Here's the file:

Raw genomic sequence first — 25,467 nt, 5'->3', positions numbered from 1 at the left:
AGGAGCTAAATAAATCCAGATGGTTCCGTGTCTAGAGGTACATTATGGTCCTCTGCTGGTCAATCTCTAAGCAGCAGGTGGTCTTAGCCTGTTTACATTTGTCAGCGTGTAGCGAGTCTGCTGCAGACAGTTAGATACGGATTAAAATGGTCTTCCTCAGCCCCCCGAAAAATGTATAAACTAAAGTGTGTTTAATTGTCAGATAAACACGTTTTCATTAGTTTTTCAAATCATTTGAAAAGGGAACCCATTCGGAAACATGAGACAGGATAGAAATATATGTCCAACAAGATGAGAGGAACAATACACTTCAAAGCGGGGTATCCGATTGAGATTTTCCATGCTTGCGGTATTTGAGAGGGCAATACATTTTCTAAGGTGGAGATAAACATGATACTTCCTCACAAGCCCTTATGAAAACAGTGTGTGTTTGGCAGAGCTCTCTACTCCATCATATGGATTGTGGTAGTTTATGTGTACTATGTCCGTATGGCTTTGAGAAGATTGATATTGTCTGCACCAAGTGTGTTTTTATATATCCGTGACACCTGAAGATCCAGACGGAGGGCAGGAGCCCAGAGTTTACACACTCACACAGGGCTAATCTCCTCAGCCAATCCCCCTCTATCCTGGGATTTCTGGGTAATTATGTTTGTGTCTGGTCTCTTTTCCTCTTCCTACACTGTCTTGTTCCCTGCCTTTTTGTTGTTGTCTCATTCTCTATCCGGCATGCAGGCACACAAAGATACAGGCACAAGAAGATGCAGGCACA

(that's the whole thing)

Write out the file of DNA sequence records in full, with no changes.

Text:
Raw genomic sequence first — 25,467 nt, 5'->3', positions numbered from 1 at the left:
AGGAGCTAAATAAATCCAGATGGTTCCGTGTCTAGAGGTACATTATGGTCCTCTGCTGGTCAATCTCTAAGCAGCAGGTGGTCTTAGCCTGTTTACATTTGTCAGCGTGTAGCGAGTCTGCTGCAGACAGTTAGATACGGATTAAAATGGTCTTCCTCAGCCCCCCGAAAAATGTATAAACTAAAGTGTGTTTAATTGTCAGATAAACACGTTTTCATTAGTTTTTCAAATCATTTGAAAAGGGAACCCATTCGGAAACATGAGACAGGATAGAAATATATGTCCAACAAGATGAGAGGAACAATACACTTCAAAGCGGGGTATCCGATTGAGATTTTCCATGCTTGCGGTATTTGAGAGGGCAATACATTTTCTAAGGTGGAGATAAACATGATACTTCCTCACAAGCCCTTATGAAAACAGTGTGTGTTTGGCAGAGCTCTCTACTCCATCATATGGATTGTGGTAGTTTATGTGTACTATGTCCGTATGGCTTTGAGAAGATTGATATTGTCTGCACCAAGTGTGTTTTTATATATCCGTGACACCTGAAGATCCAGACGGAGGGCAGGAGCCCAGAGTTTACACACTCACACAGGGCTAATCTCCTCAGCCAATCCCCCTCTATCCTGGGATTTCTGGGTAATTATGTTTGTGTCTGGTCTCTTTTCCTCTTCCTACACTGTCTTGTTCCCTGCCTTTTTGTTGTTGTCTCATTCTCTATCCGGCATGCAGGCACACAAAGATACAGGCACAAGAAGATGCAGGCACA